The Book Club Play reveals much about human nature
I’m not sure whether Third Avenue PlayWorks’ (TAP) production of The Book Club Play has convinced me that I need to join a book club or avoid them at all costs. What I am sure of, though, is that The Book Club Play is a must-see for lovers of books.
In this play by Karen Zacarías, everything about Ana Smith’s life is just so: She has a perfect house, perfect husband, perfect job writing columns for a newspaper and, most importantly, her beloved book club, perfected to her standards. When a famous documentarian who wants to explore the phenomenon of book clubs in America approaches Ana, she jumps on the opportunity to show the world the importance and wonder of book clubs.
Once a new club member is introduced and the wine starts flowing, the perfect dynamic among the members starts to fall apart, and the sanctity of the book club breaks down as the pressure of the documentary reveals more about club members than they may have wanted.
In addition to Ana (Cassandra Bissell), the book club is made up of Lily Louise Jackson (Saran Bakari), the one who is always on the newest trends and Ana’s protégé at work; Robert Novum Smith Jr. (Neil Brookshire), Ana’s husband, who has a knack for underachieving and not reading the book-club picks; Jennifer McClintock (Katherine Duffy), whose shy and forward attitude makes it hard not to like her; William Lee Nothnagel (Matthew Martinez Hannon), Robert’s well-read and well-dressed roommate from college, who also happens to be Ana’s ex-boyfriend; and newcomer Alex (Nick Vidal), a literature professor who’s lost his passion and is searching for something real.
Audience members who belong to book clubs will find humor in each character portraying stereotypical members you’ll find in book clubs, but you also don’t have to be in one to appreciate what The Book Club Play is really about: finding a community of people who let you be you.
The group’s book discussions start with a more academic approach: themes, metaphors and whether there is a homosexual subtext in Moby Dick. But Robert’s discussion of having a personal crisis after (actually) reading The Age of Innocence by Edith Wharton starts to shift the types of conversations the members have in relation to what they read. It goes from clinical to personal, analyzing how books make us feel and how they help us understand ourselves better.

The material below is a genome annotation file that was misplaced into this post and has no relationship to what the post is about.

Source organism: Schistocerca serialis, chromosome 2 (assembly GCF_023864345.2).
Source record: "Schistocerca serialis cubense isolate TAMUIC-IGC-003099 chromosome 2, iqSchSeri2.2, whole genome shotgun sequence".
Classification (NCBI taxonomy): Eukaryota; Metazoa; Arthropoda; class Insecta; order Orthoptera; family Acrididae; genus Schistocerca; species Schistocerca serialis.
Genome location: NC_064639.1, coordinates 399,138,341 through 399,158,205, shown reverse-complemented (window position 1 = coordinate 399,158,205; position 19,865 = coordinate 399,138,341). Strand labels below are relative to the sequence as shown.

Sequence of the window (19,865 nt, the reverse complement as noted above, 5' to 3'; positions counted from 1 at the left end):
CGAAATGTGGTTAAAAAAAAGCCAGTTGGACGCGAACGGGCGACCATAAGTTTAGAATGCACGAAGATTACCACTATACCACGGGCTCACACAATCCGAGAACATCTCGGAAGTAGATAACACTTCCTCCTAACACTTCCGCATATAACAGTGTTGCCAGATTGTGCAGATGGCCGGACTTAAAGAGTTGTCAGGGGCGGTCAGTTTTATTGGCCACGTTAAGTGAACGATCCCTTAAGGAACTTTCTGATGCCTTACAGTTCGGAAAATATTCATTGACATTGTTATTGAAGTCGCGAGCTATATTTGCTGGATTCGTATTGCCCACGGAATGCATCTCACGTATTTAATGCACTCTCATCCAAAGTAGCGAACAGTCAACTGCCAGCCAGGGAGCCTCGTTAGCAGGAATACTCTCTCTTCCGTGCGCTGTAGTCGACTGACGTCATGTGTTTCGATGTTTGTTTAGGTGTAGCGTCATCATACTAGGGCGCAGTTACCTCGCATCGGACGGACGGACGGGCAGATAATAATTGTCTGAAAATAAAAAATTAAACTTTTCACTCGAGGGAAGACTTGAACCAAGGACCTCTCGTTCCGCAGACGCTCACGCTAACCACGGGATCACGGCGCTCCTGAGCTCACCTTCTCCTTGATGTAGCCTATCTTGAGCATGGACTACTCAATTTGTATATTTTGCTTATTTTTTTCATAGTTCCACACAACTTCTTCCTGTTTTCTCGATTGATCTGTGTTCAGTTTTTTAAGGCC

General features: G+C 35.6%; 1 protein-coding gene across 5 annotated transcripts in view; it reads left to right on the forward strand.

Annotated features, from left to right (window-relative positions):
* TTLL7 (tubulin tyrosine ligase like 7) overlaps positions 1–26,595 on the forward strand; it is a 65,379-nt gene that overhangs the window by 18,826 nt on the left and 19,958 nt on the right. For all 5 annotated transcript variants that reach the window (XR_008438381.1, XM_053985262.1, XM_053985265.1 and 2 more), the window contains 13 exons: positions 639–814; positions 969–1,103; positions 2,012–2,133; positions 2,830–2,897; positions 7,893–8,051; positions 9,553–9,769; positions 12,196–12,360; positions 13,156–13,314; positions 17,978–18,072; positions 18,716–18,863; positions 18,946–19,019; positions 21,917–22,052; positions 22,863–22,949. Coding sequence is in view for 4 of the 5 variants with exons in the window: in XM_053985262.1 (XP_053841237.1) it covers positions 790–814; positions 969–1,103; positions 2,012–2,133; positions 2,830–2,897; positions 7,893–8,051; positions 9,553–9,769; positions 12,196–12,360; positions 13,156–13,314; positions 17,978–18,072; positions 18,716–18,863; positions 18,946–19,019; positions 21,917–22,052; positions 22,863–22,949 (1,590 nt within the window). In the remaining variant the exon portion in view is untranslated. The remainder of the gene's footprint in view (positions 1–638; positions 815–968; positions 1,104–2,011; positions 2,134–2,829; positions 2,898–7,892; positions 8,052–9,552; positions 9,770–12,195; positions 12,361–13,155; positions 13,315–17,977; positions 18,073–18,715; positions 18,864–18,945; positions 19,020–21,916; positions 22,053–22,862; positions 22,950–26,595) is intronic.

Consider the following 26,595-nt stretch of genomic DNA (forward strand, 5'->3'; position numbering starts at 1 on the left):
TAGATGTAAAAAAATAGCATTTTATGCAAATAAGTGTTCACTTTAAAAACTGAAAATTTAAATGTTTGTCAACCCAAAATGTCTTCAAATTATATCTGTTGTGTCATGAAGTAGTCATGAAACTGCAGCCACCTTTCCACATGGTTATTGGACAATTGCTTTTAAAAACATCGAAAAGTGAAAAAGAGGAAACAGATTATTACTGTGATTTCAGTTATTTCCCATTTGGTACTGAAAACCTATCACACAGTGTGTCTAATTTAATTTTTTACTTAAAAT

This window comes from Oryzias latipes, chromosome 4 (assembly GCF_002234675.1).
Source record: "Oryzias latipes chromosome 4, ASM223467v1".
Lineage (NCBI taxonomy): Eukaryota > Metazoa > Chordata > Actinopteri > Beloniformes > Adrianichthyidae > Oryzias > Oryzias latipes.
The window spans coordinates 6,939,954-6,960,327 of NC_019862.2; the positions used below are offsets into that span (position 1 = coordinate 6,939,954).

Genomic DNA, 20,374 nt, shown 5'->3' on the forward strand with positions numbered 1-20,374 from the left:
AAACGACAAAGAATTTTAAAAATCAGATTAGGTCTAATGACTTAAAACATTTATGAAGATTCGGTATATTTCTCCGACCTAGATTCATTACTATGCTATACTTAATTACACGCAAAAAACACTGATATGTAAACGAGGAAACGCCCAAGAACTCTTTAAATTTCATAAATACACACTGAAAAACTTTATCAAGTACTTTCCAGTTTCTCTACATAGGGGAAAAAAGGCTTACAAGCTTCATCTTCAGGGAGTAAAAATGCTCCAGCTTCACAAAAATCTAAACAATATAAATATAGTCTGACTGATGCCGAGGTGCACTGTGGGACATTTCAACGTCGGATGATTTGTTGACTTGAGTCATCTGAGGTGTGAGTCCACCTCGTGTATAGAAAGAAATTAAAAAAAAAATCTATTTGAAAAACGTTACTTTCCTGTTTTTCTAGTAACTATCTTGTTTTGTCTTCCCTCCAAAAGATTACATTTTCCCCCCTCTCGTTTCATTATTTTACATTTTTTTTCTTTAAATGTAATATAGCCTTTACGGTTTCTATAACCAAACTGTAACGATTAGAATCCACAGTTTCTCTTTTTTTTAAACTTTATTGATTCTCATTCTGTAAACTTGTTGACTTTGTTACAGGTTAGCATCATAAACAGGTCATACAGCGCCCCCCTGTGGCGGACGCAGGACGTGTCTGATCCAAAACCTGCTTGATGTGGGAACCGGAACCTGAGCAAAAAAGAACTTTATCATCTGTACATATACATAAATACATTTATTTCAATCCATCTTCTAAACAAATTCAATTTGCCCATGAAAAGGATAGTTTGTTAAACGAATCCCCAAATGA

The journey of these characters throughout the course of the show felt real – and sometimes raw – as they had to come to terms with their own successes and failures.
As part of TAP’s community outreach and partnerships, the theater company has raised $600 for the Dolly Parton Imagination Library, which supplies free books to kids from birth to 5 years old.
There’s still time to catch The Book Club Play, which is on stage until July 24, performed Wednesday-Saturday, 7:30 pm, and Sunday, 2 pm. Visit thirdavenueplayworks.org to find more details and purchase tickets.
The Book Club Play Talkback
Stick around after the July 17 performance for a postshow talkback with Chad Welch from United Way about Dolly Parton’s Imagination Library, one of Third Avenue PlayWorks’ (TAP) community partners for The Book Club Play.
Welch and TAP’s artistic director, Jacob Janssen, will discuss the Imagination Library, its impact on children in Door County and across the globe, and the importance of books.